Parkers fall in postseason opener
St. Paul Park’s players tossed their gloves up into the air as they headed toward the dugout last Wednesday night in Burnsville.
They were doing it because the season was over.
The Parkers fell 11-1 in seven innings to Rosemount in the sub-state playoffs in their first and final postseason contest of the season.
Last Wednesday provided a microcosm of the Parkers struggles throughout the season. St. Paul Park (11-28) committed four errors in the field, though coach Matt Doornink estimated his squad may have botched 30 percent of its opportunities in the field.
“We definitely beat ourselves,” Doornink said. “Just a lack of aggression to go make a play is what part of it is.”
Those defensive miscues hampered an otherwise solid performance from Jake Lopez on the mound. Lopez struck out four in six innings of work while allowing just seven hits.
The outing wrapped up a stellar summer for Lopez on the mound. He picked up six of the Parkers 11 wins and posted a 2.94 earned run average while tossing five complete games.
But again last Wednesday, the offense was not there to pick him up.
St. Paul Park struck out 11 times at the plate, running their season total to 219 punchouts -- 30 more than Doornink said any previous team had posted during his tenure.
“Another game making zero adjustments on a slightly above average pitcher,” Doornink said.
The strikeouts compounded on the Parkers offensive problems throughout the summer. St. Paul Park hit just .254 on the campaign.
But there were a few bright spots offensively last Wednesday. Brad Peterson went 2-for-3 with a run batted in at the dish, moving his hitting streak to 13 games to end the season. JT Bickel and Kaleb Fischer also posted doubles in the loss.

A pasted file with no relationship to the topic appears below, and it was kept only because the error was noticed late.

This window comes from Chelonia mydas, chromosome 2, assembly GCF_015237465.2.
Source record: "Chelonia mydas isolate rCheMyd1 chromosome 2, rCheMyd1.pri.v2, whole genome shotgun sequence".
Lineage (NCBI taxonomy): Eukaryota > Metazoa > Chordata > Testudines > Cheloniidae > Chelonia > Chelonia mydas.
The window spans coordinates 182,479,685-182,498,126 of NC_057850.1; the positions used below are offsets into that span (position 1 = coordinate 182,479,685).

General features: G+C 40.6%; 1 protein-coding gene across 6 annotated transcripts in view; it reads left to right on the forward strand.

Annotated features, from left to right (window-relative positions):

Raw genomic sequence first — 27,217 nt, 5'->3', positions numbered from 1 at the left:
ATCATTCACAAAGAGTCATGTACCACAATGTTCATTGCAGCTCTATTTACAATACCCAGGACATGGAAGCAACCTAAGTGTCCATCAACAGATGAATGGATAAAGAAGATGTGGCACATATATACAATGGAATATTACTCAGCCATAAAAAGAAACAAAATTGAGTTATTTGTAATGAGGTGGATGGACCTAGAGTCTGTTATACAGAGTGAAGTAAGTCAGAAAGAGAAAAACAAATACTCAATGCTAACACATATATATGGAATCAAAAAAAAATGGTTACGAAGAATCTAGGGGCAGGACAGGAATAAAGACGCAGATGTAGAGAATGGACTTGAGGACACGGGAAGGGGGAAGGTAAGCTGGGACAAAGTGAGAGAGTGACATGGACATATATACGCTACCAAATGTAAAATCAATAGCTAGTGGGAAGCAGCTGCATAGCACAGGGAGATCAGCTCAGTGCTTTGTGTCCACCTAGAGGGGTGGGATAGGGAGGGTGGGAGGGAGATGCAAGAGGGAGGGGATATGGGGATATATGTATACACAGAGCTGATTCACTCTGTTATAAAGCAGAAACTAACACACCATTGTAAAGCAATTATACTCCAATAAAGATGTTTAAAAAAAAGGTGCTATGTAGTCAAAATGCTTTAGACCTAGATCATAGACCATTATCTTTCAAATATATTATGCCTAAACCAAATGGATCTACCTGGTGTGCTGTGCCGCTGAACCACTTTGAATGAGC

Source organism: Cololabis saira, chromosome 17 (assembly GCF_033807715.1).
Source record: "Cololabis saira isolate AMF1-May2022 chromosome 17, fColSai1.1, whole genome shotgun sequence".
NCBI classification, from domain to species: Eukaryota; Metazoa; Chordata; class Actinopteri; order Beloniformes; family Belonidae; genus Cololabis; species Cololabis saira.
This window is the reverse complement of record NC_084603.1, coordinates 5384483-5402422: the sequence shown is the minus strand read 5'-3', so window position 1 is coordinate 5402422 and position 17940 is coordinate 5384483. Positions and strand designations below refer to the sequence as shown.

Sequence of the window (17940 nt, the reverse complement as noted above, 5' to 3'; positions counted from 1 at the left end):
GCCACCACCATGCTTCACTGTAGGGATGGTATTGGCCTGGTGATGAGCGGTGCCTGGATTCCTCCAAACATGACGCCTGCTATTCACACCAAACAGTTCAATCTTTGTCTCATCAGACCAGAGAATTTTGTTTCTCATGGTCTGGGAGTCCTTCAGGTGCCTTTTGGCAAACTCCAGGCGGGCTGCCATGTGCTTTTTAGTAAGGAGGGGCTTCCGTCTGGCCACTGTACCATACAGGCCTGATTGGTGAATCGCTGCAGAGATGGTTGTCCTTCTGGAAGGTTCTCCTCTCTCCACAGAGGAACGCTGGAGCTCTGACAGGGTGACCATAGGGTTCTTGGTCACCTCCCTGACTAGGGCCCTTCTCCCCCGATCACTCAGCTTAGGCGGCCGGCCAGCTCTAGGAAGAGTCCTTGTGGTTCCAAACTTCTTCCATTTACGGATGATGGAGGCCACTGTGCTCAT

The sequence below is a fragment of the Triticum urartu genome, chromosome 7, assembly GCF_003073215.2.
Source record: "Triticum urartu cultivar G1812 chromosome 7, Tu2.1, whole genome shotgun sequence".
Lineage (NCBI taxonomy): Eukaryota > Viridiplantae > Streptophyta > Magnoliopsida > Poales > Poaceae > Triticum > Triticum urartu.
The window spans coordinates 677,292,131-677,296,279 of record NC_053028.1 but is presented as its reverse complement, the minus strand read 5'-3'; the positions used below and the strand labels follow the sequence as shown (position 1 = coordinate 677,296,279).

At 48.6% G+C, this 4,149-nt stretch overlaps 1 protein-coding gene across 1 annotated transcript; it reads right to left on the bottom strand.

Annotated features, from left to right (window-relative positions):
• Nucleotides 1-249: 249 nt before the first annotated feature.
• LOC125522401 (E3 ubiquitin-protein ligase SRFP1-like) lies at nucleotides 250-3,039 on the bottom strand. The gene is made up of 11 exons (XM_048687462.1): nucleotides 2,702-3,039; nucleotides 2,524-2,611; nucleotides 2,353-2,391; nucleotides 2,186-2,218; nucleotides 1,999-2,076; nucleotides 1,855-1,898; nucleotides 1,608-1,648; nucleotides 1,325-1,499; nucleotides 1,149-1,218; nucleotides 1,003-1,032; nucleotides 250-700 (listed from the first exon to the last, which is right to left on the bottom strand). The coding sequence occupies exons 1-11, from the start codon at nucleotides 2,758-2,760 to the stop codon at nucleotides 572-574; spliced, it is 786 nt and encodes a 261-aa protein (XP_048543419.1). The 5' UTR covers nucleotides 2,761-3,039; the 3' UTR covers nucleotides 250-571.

Jeb Melson led the Parkers offense for much of the summer. He hit .406 en route to leading the team in hits (41) and stolen bases (14).
St. Paul Park’s offense was without one of its key cogs last Wednesday. Tavier Simmons missed the game, taking away a valuable bat and glove from the Parkers lineup. Simmons hit .287 on the season and swiped 13 bags.
“It hurt quite a bit,” Doornink said. “Add Tavier to the infield or the outfield and he’s going to make us better.”
But Simmons and the majority of the lineup can return to the Parkers next season, and Doornink said early indications are that they want to. The only player who won’t be eligible to play next summer is Bickel, who hit .344 at the plate in 2014 and led the team in doubles with nine.
All of the returning bats would be a great help to a team that struggled with inexperience for much of the summer. Doornink said 11 wins was pretty good for a roster that featured just 28 percent of Park’s spring varsity team’s batting order and 15 percent of its innings pitched.
If the majority of this year’s Parkers squad returns next season, inexperience shouldn’t be much of an issue in 2015.
“We bring back some experience,” Doornink said. “ Add those guys and a few underclassmen who are solid and we’ll be a pretty solid team.”